2. No argument from here that we need better government. But my point was to highlight that discriminating or favoring via taxation is inherently wrong, IMHO.

    You can equally argue that those 'net-tax-consumers' (e.g., those who don't effectively pay taxes, apx. 50% of the population), are getting "something for nothing". Why? They use roads, too. And they benefit from the economic cycle.

    It's also hard to define exactly how much WAS re-invested in a more favorable tax environment. The results of tax code manipulation will not always generate re-investment. There are several more factors to consider, such as the long-term prospect of keeping what wealth you create: i.e., keep what I can ala the wise ant storing up food for the coming winter. I'm also somewhat certain the trade deficit has other factors (excessive spending?) beyond just tax reductions.

    I would much prefer seeing a simple, one-rule-applies-to-everyone approach to taxation. In other words, the generation of revenue should be independent of attempts at social engineering.

    This is one reason I prefer the Fair Tax to our current form of taxation.

    We can do better and my old favorite: Equal Treatment Under The Law would be a nice starting point.

    - Steve

  3. Going a bit further... It is obvious we have a continually growing number of people who are becoming increasingly disconnected from the cost of government.

    If, as claimed by some politicos and various pundits, the American people deeply love their federal services, their dependency programs, their regulations, their industrious public education department, etc., etc., etc., - well, by golly, let’s *ALL* pay for it!

    Even in a progressive tax system, why shouldn’t EVERYONE pay for a (proportionally fair) share in the joy that government, in its wisdom, deigns to bring into our miserable existence? Joe-SixPack and the majority of income tax-paying Americans don’t really feel the cost of government simply because of how we collect taxes...

    So - I humbly suggest that we remove paycheck "withholding" and force folks to REALLY look at the numbers and pony up a check once a year to pay for government. I'll further suggest a likely side effect of such action would be the realization of a threatened "government shutdown" would quickly become the Last Thing on anyone's mind...

    All this to say: you have a good point... Let’s create better consumers of government. Great idea!

    You see, Consumers pay for and demand results for their hard-earned dollars. On the other hand, those who are dependent upon the largess of others for existence (especially by having one's hand in the taxpayer's pocket), only know how to "demand more" of those things for which they do not pay. And, since they (effectively) have no skin in the game, they have no reason not to act that way. Human nature at work.

    Yep, I'm just stirring the pot some more... ;-)

    - Steve

  4. Here's where, once again, whenever philosophy gets into a head butting contest with reality, reality always wins. I'm sure you were thinking here about social programs and other government hand-outs when you suggested all of us cut a check for them annually.

    But the same people who advance this kind of argument (though not necessarily you, Steve) never seem to apply the same argument to military spending and dubious military ventures.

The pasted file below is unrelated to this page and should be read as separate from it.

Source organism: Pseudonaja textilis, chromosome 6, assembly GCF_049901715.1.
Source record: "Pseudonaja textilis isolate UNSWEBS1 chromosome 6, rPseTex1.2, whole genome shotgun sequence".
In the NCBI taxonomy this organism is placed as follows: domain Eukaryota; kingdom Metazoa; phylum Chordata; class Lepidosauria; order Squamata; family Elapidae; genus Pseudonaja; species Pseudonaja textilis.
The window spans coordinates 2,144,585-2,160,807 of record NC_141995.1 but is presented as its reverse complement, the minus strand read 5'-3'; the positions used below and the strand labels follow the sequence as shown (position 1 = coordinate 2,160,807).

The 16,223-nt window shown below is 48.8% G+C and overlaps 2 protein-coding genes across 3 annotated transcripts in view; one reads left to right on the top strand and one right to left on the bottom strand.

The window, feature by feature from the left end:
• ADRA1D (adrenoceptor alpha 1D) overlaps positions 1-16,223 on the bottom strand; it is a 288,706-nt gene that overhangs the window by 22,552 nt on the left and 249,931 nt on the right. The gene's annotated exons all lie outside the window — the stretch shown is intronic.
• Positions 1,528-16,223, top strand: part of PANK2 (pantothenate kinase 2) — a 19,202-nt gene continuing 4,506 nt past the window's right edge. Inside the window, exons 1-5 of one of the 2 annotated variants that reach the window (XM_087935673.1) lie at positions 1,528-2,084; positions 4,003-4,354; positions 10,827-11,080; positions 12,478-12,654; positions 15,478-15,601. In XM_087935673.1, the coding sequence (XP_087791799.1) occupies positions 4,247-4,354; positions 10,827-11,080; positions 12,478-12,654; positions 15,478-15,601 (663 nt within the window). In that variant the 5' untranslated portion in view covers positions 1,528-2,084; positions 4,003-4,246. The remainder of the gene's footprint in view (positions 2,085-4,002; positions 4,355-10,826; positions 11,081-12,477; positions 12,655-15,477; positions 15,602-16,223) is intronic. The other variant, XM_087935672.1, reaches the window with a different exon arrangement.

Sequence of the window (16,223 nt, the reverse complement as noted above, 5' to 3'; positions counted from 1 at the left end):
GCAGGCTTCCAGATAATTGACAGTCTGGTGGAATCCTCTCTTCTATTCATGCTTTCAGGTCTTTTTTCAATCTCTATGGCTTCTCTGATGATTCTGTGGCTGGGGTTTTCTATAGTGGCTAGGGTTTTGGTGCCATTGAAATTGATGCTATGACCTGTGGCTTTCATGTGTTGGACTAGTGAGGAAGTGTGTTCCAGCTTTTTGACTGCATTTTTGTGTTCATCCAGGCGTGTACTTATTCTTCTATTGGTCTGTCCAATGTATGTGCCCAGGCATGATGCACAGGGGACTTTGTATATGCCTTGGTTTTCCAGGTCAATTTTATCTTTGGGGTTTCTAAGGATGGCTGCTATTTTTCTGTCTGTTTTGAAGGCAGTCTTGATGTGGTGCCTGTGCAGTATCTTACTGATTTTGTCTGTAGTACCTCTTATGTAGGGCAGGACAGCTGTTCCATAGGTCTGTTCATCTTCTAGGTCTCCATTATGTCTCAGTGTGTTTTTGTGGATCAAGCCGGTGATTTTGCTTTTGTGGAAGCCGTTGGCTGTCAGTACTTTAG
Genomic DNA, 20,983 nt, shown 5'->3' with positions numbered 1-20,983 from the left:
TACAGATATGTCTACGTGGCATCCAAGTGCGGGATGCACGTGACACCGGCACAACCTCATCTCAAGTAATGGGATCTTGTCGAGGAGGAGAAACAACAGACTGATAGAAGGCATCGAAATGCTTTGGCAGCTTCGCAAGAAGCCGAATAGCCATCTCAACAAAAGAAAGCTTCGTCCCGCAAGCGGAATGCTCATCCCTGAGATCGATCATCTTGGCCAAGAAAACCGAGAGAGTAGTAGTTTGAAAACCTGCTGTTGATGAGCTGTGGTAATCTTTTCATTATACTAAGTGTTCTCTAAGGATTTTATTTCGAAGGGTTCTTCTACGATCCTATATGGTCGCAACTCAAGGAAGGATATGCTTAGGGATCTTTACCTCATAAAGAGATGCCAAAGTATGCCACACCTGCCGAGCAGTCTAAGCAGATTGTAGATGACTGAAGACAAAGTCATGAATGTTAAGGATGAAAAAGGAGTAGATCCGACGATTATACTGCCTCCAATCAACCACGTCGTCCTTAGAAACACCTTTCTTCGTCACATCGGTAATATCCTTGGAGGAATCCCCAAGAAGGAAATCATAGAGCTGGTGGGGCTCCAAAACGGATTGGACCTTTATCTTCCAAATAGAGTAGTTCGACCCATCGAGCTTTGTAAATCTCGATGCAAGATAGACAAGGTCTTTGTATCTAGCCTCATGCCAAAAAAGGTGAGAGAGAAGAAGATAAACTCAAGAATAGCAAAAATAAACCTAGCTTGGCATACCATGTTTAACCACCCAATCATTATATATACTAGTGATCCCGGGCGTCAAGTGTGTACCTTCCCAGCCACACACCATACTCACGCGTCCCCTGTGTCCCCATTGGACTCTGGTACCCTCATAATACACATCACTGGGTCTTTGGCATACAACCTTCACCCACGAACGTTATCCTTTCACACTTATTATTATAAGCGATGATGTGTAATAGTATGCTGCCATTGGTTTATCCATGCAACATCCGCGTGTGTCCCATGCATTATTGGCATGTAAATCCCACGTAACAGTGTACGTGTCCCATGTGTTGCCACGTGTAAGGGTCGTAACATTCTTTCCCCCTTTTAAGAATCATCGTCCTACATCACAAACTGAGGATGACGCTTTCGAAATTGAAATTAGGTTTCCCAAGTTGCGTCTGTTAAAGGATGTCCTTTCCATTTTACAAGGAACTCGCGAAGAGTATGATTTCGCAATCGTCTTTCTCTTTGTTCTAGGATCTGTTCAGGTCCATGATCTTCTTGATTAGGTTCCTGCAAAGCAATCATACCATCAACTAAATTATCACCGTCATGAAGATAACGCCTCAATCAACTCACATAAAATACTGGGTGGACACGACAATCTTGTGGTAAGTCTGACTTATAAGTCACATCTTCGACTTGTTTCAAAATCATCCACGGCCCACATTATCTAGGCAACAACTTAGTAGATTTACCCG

Generally speaking, its easy for conservatives to caricaturize recipients of welfare programs as lazy, good for nothing bums - but far more difficult (well, up to now, impossible) to be honest with the American people about the bloated military budget - which is a far larger drain on government finances than all the unfunded welfare programs put together.

    As far as I'm concerned, unprincipled conservative pundits both in and out of government have created this monster. Any man who stands up and tries to talk rationally about cutting military spending is labeled "un-American" - or worse.

  5. Trying to keep things simple... What percentage of the federal budget do you think is appropriate for military spending? Also, please include the appropriate percentage to be used for direct payments to individuals...

    According to one source (which may be faulty), shows Defense at just over 25%, while Soc.Sec + Medicare + Medicaid total just over 41%, and doesn't include other relevant budget items. The link I used for these values is here: http://www.thirdway.org/taxreceipt

    While I think the payment-to-individuals numbers are pretty close, I would have thought Defense spending would closer to 35%. I must be missing something. BTW - I'm just tossing this out to ask what you think about what constitutes an appropriate spending percentage in defined areas.

    In short, I don't think we can balance the budget by slashing defense alone (not to say that some savings are not available). Nor can we balance by ignoring all those entitlements.

    It is an all-too-common tactic to site the $3,000 toilet seat while ignoring the cost of unreasonable EPA regulations, Medicare fraud/waste/abuse, etc., etc., etc. from my position, it seems the Left / Liberals / Progressives (although not necessarily you, Chris) always seem to head directly to the "let's gut the Defense Budget" as an instinctive response to budget woes. This is just as bad as some conservative ignoring much-needed improvements in the Defense spending process.

    I'll listen respectfully to anyone with ideas that make a serious dent in spending across the board. I dislike attempts to focus on one particular area as a way to avoid spending cuts on a 'sacred cow' or two. Everything must be on the table, and - yes - that includes Defense. And Entitlements.

    - Steve